Adjunct Law Prof Blog

Editor: Mitchell H. Rubinstein
New York Law School

Sunday, May 2, 2010

Under FMLA mix of expert, lay testimony can establish serious health condition


Schaar v Lehigh Valley Health Servs, Inc, ___F.3d____(3rd Cir. March 11, 2010), is an interesting FMLA decision. A combination of expert and lay testimony can establish that an employee was incapacitated for more than three days, a showing required by the FMLA's implementing regulations. A medical receptionist sued her employer, claiming FMLA interference and discrimination, when she was fired six days after taking two days of sick leave followed by two days of previously scheduled vacation time in order to recover from a urinary tract infection and a related illness. A district court held the employee did not establish that she had a serious health condition because she failed to present medical evidence that she was incapacitated for more than three days. The district court granted summary judgment to the employer, finding that the doctor's note she provided to her employer established incapacitation for only two days and her reliance on her own testimony about the remaining days was insufficient to establish a serious health condition. Vacating and remanding, the Third Circuit noted that all of the circuits to address the issue have held that lay testimony can create a factual issue regarding incapacitation. After reviewing the relevant DOL regulations, the appeals court found no support for the categorical exclusion of all lay testimony regarding the length of an employee's incapacitation. In contrast to the Fifth and Ninth Circuits, however, the Third Circuit did not rule that lay testimony alone was sufficient to establish incapacitation. Rather, it agreed with Eighth Circuit precedent, holding that an employee may satisfy her burden of proving three days of incapacitation through a combination of expert medical and lay testimony.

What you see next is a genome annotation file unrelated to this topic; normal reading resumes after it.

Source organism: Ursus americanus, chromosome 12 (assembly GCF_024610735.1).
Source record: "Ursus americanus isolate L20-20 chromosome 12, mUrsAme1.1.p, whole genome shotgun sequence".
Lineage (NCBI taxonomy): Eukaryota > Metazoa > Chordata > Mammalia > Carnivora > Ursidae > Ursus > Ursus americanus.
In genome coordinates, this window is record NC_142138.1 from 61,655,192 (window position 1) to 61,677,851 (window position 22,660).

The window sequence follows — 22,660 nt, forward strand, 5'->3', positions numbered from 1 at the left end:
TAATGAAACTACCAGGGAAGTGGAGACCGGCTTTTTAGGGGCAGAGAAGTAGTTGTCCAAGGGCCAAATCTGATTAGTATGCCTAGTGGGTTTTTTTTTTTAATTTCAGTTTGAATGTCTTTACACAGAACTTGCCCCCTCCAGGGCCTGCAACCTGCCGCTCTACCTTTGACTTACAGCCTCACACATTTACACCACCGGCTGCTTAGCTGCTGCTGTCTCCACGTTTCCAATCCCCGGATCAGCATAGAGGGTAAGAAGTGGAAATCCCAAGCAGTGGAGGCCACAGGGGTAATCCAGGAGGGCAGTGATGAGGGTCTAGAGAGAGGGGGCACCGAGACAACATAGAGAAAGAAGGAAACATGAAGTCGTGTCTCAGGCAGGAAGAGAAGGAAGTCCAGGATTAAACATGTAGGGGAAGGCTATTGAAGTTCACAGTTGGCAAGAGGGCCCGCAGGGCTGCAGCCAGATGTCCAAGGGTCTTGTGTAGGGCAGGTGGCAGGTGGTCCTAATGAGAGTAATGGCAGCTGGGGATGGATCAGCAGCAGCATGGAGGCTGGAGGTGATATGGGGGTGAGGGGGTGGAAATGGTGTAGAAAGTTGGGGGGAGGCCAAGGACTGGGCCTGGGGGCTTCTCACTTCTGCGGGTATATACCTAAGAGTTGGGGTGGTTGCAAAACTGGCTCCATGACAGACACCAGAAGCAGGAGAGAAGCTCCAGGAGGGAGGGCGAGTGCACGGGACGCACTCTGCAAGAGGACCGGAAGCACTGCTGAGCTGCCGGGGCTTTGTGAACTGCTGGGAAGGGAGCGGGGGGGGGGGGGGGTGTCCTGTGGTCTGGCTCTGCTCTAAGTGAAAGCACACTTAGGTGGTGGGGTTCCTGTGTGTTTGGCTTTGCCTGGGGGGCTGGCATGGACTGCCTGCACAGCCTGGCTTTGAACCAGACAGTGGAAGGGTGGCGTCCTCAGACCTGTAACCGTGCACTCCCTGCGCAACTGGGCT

Mitchell H. Rubinstein

FMLA | Permalink


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